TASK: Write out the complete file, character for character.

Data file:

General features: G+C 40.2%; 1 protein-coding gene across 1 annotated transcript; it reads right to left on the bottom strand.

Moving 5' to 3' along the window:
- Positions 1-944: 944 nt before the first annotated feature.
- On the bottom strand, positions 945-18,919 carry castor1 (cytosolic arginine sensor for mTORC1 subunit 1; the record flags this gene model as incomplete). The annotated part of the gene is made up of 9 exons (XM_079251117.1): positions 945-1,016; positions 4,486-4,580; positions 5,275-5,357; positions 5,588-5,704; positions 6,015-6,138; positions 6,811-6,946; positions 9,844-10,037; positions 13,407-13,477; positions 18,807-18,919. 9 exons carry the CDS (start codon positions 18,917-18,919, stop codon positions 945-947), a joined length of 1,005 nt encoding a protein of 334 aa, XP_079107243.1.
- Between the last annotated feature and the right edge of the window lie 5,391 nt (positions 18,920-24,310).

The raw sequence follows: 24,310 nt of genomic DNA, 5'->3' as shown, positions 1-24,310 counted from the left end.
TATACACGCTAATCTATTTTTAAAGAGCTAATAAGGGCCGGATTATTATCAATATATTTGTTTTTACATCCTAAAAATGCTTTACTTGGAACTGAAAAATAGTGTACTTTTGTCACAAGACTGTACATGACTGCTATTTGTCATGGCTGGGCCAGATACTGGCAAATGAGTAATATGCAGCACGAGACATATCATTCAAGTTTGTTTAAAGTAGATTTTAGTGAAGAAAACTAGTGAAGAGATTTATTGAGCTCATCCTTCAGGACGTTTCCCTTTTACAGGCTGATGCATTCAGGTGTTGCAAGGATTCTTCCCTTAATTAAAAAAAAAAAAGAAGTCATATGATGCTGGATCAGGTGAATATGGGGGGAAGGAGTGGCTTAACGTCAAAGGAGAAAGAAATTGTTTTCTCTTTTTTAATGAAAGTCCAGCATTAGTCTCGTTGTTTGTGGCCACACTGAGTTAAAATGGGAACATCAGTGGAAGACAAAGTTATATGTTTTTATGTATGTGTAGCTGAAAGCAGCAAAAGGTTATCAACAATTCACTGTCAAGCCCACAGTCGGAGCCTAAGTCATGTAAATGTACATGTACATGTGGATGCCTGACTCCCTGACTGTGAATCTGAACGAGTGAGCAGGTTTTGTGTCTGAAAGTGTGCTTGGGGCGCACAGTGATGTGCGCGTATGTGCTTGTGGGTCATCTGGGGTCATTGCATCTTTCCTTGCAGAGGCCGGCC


General features: G+C 40.2%; 1 protein-coding gene across 1 annotated transcript; it reads right to left on the bottom strand.

Moving 5' to 3' along the window:
- Positions 1-944: 944 nt before the first annotated feature.
- On the bottom strand, positions 945-18,919 carry castor1 (cytosolic arginine sensor for mTORC1 subunit 1; the record flags this gene model as incomplete). The annotated part of the gene is made up of 9 exons (XM_079251117.1): positions 945-1,016; positions 4,486-4,580; positions 5,275-5,357; positions 5,588-5,704; positions 6,015-6,138; positions 6,811-6,946; positions 9,844-10,037; positions 13,407-13,477; positions 18,807-18,919. 9 exons carry the CDS (start codon positions 18,917-18,919, stop codon positions 945-947), a joined length of 1,005 nt encoding a protein of 334 aa, XP_079107243.1.
- Between the last annotated feature and the right edge of the window lie 5,391 nt (positions 18,920-24,310).

The raw sequence follows: 24,310 nt of genomic DNA, 5'->3' as shown, positions 1-24,310 counted from the left end.
TATACACGCTAATCTATTTTTAAAGAGCTAATAAGGGCCGGATTATTATCAATATATTTGTTTTTACATCCTAAAAATGCTTTACTTGGAACTGAAAAATAGTGTACTTTTGTCACAAGACTGTACATGACTGCTATTTGTCATGGCTGGGCCAGATACTGGCAAATGAGTAATATGCAGCACGAGACATATCATTCAAGTTTGTTTAAAGTAGATTTTAGTGAAGAAAACTAGTGAAGAGATTTATTGAGCTCATCCTTCAGGACGTTTCCCTTTTACAGGCTGATGCATTCAGGTGTTGCAAGGATTCTTCCCTTAATTAAAAAAAAAAAAGAAGTCATATGATGCTGGATCAGGTGAATATGGGGGGAAGGAGTGGCTTAACGTCAAAGGAGAAAGAAATTGTTTTCTCTTTTTTAATGAAAGTCCAGCATTAGTCTCGTTGTTTGTGGCCACACTGAGTTAAAATGGGAACATCAGTGGAAGACAAAGTTATATGTTTTTATGTATGTGTAGCTGAAAGCAGCAAAAGGTTATCAACAATTCACTGTCAAGCCCACAGTCGGAGCCTAAGTCATGTAAATGTACATGTACATGTGGATGCCTGACTCCCTGACTGTGAATCTGAACGAGTGAGCAGGTTTTGTGTCTGAAAGTGTGCTTGGGGCGCACAGTGATGTGCGCGTATGTGCTTGTGGGTCATCTGGGGTCATTGCATCTTTCCTTGCAGAGGCCGGCC